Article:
ST. PETERSBURG —The second annual Elevation Basketball Camp Weekend took place last month at the Thomas “Jet” Jackson Recreation Center. Over 70 aspiring professional basketball players attended the weekend of drills, sweat and fun.
Warm-up drills started promptly at 10 a.m. with movement exercises. The kids were split up into two groups, one in the gym and the other on the court in the hot Florida sun. By the time the groups switched places, the temperature was hitting 90 degrees.
The series of morning drills helped the young athletes build agility, stamina, strength, speed and teamwork skills. The squat and run in place with arms straight out to each side and palms turned a little past the 12 o’clock position seemed rather easy and harmless until both the male and female coaches pushed the youngsters to repeat the activity multiple times.
“Come on, dig, dig, dig, now dap,” said one coach. Just as the youngsters thought they could straighten up, the coach yelled again: “Now dap again, dap, dap. Don’t stop moving your feet!”
At the other end of the gymnasium, coaches were conducting lay-up drills. Defense and offense drills rounded out the morning session.
Camp organizer Sean Morrison talked with the group immediately after lunch and thanked them for their participation. The young people were instructed to sit in a semi-circle on the floor so that they could see and listen to guest speaker Jon Cabino, basketball coach at Eckerd College.
“Don’t settle for a 2.5 when you can make a 3.0,” said Cabino. His message zeroed in on the importance of academic success and how it goes hand in hand with collegiate athletic programs across the country.
“If you fail a class in high school, you’re out of sports for the next six weeks,” said Cabino, as several young people looked stunned by such a stipulation. “Why settle for a C when you can get a B? Once you get the grades, then you can be the athlete.”
Cabino emphasized that as athletes age, they must continue to polish their skillset to accommodate aging because the never ending brute-force energy they have in their 20s decreases in time, so they have to diversify their athletic ability to play competitively.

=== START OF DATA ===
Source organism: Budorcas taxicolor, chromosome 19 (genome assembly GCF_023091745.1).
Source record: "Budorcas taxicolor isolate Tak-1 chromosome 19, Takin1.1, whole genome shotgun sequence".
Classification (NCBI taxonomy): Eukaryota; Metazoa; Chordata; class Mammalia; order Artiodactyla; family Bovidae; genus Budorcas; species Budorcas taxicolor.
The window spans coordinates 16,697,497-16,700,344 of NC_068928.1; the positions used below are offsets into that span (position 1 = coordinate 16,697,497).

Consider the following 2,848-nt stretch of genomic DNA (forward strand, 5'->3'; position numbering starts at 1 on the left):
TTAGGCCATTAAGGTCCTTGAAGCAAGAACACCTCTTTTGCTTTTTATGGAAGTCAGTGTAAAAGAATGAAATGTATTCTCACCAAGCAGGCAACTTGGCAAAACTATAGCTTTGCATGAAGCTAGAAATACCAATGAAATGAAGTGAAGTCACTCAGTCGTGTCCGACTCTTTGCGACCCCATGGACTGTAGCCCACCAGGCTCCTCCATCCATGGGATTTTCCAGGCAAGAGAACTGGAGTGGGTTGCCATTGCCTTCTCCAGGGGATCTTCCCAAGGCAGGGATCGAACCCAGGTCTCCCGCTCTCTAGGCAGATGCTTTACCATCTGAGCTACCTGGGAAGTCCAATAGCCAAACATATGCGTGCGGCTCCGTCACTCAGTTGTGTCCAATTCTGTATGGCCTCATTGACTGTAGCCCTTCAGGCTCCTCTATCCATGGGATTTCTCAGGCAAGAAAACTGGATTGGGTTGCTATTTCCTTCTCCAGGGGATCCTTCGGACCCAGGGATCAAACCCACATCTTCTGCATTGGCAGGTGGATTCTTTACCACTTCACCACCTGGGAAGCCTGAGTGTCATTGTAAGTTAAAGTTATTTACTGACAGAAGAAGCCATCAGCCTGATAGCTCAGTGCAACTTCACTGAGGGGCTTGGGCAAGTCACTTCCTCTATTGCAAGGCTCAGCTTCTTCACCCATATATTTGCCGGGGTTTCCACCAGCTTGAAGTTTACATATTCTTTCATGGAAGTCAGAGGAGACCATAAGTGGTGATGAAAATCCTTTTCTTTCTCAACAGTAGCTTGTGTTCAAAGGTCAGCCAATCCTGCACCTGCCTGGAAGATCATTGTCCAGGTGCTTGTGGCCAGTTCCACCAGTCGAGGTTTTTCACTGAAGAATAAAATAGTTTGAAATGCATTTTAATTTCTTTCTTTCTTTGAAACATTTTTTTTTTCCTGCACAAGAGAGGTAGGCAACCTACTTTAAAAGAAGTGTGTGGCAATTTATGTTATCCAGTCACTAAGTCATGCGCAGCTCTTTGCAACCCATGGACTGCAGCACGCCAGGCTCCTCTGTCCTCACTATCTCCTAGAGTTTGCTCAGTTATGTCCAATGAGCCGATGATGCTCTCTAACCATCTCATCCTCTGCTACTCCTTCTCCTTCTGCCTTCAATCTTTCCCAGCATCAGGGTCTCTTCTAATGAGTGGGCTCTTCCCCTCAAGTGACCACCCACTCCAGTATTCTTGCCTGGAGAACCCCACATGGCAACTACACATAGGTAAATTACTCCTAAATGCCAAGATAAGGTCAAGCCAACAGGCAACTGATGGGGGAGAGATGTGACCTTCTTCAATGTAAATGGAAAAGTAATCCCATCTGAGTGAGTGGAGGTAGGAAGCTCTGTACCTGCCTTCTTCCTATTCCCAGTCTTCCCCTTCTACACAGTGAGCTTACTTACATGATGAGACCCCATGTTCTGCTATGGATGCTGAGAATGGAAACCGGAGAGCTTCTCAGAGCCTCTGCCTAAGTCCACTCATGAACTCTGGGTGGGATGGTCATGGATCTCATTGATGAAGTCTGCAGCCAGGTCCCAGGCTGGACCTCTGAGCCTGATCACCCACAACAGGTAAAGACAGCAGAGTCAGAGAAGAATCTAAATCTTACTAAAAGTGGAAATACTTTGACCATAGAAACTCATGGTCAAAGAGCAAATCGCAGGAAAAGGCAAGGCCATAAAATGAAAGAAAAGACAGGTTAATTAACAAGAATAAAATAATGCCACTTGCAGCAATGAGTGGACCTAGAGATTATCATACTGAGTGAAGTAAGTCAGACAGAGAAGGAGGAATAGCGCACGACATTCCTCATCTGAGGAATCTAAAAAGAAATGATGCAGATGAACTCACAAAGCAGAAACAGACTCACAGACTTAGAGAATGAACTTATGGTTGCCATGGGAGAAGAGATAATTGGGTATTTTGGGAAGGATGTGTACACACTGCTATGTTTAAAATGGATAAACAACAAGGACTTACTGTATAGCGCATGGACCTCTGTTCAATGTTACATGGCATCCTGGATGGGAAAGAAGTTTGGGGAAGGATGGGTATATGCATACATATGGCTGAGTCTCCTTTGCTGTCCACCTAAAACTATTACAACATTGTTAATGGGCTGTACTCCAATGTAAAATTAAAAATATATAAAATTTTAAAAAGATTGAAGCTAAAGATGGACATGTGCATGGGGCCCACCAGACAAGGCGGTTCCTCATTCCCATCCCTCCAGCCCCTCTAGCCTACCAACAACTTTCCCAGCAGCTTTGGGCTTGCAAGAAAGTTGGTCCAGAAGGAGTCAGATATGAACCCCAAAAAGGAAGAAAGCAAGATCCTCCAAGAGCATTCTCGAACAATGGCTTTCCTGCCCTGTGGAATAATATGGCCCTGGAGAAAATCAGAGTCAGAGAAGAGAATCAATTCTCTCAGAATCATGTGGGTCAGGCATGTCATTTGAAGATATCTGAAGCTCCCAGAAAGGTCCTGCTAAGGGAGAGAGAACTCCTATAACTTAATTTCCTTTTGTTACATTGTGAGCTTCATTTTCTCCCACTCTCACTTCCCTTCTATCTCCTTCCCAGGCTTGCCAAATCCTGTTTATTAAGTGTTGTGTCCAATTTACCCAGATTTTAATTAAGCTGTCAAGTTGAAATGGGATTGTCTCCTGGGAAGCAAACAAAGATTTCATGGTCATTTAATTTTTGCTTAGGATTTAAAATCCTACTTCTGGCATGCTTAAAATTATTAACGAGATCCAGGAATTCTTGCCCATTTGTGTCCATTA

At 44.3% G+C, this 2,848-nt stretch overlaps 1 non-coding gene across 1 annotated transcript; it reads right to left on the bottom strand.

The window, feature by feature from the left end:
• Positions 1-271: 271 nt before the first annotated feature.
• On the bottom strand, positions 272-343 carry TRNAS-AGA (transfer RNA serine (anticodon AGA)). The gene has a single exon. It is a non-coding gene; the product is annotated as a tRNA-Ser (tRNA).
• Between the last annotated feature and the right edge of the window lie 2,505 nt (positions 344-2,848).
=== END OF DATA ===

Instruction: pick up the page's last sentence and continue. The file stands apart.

Once the afternoon scrimmages got underway, several players began to draw the coaches’ attention with the talent they exhibited, in some cases well beyond their age.
Standouts included nine-year-old London Speights, who dominated the elementary age group; 11-year-old Dominic Polk, who manhandled the basketball; eighth grader Mikera Patton, who charged the basket without any hesitation and eighth grader Omari Sherrod, who is already playing high school level basketball with a lightening quick lay-up that can strike from any direction.
As the sun set on the first day of camp, the attention shifted towards Sunday afternoon when outstanding athletes would be chosen by the coaches to play in the All-Star game.
The youngsters found out just how special the All-Star game is this year when Marreese Speights entered the recreation center right after lunch. Speights joined the coaches and camp participants for a group photo, and stayed to play in the much-anticipated All-Star game.
Sunday’s highlights included Eric Jones burning down the court in 16 seconds during the NBA Challenge. If you looked away for two seconds, you would have missed the beauty of athletic perfection and mental control.
Right behind Jones was high schooler Cortez McKenzie, who completed the course in 18 seconds and eighth grader Omari Sherrod, who dashed through the challenge in 19.
You too can have a chance to take photos with Speights next Thursday, Aug. 11 at 4 p.m. at Campbell Park Recreation Center when he will present Mayor Rick Kriseman with a $25,000 donation to enhance city youth programs.
2016 camp awards
Mr. Elevation (OTE MVP) Jahlon Holland
Middle Age Knock Out Winner Antrez Johnson
Overall 3 Pt. contest Winner Cortez McKinnize
Older Age Skills Challenge Winner Eric Jones
Older Age Knock Out Winner Dollar Davis
Middle Age Skills Challenge Winner Omari Sherrod & Cortez McKinnize
Youngest Age Skill Challenge Winner Jamareis Conyers
From The Youngest Group Emir Gainer, Alahai Lovette, Dominic Polk
From The Middle Age Group Mikera Patton, Daniel Baker
From The Older Age Group Haron Sherrod III, Elgin Newsome